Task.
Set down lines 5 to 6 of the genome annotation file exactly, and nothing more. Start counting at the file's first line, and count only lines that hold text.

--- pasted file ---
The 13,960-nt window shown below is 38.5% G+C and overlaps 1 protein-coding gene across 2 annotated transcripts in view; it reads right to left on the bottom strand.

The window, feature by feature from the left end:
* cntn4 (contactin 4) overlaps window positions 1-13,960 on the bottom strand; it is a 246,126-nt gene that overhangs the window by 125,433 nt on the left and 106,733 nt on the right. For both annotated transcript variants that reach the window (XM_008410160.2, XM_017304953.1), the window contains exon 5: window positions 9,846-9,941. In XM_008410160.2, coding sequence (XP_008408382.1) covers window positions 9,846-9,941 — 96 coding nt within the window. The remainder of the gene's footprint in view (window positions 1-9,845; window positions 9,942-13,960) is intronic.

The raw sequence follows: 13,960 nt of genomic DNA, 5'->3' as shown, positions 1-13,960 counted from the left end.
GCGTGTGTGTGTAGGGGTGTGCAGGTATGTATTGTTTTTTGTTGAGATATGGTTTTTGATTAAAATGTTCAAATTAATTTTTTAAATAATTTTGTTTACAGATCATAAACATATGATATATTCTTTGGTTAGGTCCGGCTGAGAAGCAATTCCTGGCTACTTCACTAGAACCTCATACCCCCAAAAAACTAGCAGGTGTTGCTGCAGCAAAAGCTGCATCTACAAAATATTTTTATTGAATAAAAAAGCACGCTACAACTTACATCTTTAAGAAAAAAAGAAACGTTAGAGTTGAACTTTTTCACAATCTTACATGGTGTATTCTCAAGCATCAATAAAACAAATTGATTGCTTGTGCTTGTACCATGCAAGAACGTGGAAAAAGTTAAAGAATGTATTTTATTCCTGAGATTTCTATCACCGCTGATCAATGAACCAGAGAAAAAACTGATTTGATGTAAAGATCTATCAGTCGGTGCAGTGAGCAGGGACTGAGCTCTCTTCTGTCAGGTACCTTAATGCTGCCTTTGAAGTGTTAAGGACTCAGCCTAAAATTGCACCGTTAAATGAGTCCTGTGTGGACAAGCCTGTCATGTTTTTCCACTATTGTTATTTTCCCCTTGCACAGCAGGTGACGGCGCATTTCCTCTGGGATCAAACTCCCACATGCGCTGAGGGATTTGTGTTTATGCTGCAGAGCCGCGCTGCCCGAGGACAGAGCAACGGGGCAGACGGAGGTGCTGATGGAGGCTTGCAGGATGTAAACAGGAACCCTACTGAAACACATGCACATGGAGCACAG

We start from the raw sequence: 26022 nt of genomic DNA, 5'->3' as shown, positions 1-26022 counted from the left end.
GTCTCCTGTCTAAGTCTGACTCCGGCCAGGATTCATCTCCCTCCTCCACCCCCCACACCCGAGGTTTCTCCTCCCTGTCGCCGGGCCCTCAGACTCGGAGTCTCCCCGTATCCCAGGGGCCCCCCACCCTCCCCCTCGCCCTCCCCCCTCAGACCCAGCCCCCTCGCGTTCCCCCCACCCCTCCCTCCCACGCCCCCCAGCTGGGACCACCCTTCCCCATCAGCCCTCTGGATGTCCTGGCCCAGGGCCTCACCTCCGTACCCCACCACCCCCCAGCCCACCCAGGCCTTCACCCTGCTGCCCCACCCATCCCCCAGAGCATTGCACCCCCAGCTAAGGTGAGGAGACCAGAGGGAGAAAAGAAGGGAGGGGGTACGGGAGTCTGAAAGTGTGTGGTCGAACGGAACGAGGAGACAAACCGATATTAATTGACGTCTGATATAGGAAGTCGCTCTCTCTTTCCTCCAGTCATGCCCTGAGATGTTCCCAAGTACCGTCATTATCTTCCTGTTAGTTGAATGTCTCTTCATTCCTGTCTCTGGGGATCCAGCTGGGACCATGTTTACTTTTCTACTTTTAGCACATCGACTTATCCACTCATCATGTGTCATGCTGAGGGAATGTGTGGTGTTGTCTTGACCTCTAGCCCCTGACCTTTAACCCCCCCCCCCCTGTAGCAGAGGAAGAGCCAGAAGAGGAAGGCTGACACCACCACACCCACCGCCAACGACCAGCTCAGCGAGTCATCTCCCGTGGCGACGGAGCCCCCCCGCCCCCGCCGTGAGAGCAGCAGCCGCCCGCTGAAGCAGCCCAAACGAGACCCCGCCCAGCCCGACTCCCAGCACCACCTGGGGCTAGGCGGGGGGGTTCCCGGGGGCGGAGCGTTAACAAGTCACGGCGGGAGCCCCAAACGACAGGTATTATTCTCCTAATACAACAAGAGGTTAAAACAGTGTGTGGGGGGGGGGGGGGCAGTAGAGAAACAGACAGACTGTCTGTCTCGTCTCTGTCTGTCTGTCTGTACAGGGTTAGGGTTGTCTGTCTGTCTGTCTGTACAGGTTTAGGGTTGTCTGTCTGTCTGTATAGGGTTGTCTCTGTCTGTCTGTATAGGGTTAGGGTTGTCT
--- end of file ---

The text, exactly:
GCGTGTGTGTGTAGGGGTGTGCAGGTATGTATTGTTTTTTGTTGAGATATGGTTTTTGATTAAAATGTTCAAATTAATTTTTTAAATAATTTTGTTTACAGATCATAAACATATGATATATTCTTTGGTTAGGTCCGGCTGAGAAGCAATTCCTGGCTACTTCACTAGAACCTCATACCCCCAAAAAACTAGCAGGTGTTGCTGCAGCAAAAGCTGCATCTACAAAATATTTTTATTGAATAAAAAAGCACGCTACAACTTACATCTTTAAGAAAAAAAGAAACGTTAGAGTTGAACTTTTTCACAATCTTACATGGTGTATTCTCAAGCATCAATAAAACAAATTGATTGCTTGTGCTTGTACCATGCAAGAACGTGGAAAAAGTTAAAGAATGTATTTTATTCCTGAGATTTCTATCACCGCTGATCAATGAACCAGAGAAAAAACTGATTTGATGTAAAGATCTATCAGTCGGTGCAGTGAGCAGGGACTGAGCTCTCTTCTGTCAGGTACCTTAATGCTGCCTTTGAAGTGTTAAGGACTCAGCCTAAAATTGCACCGTTAAATGAGTCCTGTGTGGACAAGCCTGTCATGTTTTTCCACTATTGTTATTTTCCCCTTGCACAGCAGGTGACGGCGCATTTCCTCTGGGATCAAACTCCCACATGCGCTGAGGGATTTGTGTTTATGCTGCAGAGCCGCGCTGCCCGAGGACAGAGCAACGGGGCAGACGGAGGTGCTGATGGAGGCTTGCAGGATGTAAACAGGAACCCTACTGAAACACATGCACATGGAGCACAG

We start from the raw sequence: 26022 nt of genomic DNA, 5'->3' as shown, positions 1-26022 counted from the left end.